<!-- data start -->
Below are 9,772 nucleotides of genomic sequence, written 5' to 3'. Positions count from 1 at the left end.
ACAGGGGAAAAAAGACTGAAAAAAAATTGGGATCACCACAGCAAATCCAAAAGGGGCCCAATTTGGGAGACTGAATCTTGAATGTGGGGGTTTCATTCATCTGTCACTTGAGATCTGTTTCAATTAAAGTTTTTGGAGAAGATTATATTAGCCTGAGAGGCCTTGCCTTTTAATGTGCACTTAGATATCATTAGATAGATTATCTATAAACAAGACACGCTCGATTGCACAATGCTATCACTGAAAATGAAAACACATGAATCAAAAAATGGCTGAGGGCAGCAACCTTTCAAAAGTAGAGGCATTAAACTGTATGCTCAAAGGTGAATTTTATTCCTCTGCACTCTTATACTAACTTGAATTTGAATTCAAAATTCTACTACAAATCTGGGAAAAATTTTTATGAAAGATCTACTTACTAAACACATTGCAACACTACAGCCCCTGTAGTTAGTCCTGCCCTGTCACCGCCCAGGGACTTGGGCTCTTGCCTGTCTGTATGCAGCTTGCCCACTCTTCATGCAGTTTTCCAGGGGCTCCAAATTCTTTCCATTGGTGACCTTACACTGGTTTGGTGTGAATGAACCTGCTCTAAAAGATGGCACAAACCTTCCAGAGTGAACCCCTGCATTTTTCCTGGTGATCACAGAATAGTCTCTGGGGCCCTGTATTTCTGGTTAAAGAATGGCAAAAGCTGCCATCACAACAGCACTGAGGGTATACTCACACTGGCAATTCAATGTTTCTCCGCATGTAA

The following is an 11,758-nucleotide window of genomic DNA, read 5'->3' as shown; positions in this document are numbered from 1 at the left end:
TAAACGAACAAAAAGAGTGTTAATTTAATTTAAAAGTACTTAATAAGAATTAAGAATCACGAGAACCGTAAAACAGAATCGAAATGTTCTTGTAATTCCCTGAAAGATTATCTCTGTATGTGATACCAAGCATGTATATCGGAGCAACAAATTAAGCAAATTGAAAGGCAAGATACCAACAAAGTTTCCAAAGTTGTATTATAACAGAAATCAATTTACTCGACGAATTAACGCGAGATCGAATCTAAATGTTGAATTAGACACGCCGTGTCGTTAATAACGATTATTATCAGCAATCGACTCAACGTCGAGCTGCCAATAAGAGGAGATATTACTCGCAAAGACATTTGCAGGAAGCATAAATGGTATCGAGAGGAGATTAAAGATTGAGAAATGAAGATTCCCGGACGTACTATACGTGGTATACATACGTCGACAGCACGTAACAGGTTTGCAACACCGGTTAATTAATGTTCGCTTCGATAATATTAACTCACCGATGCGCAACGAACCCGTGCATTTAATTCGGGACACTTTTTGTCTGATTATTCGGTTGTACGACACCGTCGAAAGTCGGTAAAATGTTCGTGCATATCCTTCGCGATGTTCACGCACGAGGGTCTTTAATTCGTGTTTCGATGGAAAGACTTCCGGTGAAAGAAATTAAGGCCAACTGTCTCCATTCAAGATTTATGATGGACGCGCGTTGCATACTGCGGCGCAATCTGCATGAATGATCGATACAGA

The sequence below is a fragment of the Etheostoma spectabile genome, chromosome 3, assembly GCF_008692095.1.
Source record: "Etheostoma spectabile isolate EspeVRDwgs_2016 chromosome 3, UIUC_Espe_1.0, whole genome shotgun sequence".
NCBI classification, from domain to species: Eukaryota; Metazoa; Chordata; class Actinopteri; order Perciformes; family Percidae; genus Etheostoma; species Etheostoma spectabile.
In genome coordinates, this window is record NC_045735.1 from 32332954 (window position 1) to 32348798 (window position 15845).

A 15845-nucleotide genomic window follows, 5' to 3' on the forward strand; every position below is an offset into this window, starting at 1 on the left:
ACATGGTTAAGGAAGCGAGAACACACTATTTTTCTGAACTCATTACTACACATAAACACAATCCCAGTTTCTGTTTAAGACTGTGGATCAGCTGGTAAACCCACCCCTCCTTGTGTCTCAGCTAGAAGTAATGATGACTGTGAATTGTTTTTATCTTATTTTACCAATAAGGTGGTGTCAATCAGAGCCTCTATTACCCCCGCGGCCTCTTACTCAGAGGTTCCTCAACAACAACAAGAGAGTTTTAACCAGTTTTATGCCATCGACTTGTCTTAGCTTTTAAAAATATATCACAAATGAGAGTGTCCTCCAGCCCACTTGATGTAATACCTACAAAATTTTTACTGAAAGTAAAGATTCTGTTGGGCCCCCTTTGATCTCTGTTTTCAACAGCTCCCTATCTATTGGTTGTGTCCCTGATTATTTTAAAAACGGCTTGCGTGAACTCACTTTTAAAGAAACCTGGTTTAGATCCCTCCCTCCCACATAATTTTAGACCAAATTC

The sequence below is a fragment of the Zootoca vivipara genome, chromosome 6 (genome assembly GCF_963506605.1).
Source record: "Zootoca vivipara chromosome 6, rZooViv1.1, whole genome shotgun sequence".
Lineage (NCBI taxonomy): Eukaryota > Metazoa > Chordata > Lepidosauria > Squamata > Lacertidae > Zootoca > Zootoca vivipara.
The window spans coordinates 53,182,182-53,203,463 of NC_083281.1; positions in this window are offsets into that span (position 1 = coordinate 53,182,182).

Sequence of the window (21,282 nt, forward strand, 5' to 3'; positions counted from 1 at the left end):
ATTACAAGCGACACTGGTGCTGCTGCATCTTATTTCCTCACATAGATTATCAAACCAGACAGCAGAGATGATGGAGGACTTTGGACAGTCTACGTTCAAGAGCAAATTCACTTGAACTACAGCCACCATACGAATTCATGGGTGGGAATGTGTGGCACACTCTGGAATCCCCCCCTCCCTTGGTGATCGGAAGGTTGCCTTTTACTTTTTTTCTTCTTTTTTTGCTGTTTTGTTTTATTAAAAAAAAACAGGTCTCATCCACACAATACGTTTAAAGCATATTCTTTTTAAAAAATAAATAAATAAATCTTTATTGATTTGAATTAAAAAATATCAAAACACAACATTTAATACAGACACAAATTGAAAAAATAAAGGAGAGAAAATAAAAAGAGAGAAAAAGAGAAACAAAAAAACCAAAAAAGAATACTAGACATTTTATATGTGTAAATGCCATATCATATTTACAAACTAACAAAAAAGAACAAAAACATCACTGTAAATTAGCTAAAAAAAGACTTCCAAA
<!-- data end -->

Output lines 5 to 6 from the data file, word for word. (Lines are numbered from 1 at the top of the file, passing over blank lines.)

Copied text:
The sequence below is a fragment of the Etheostoma spectabile genome, chromosome 3, assembly GCF_008692095.1.
Source record: "Etheostoma spectabile isolate EspeVRDwgs_2016 chromosome 3, UIUC_Espe_1.0, whole genome shotgun sequence".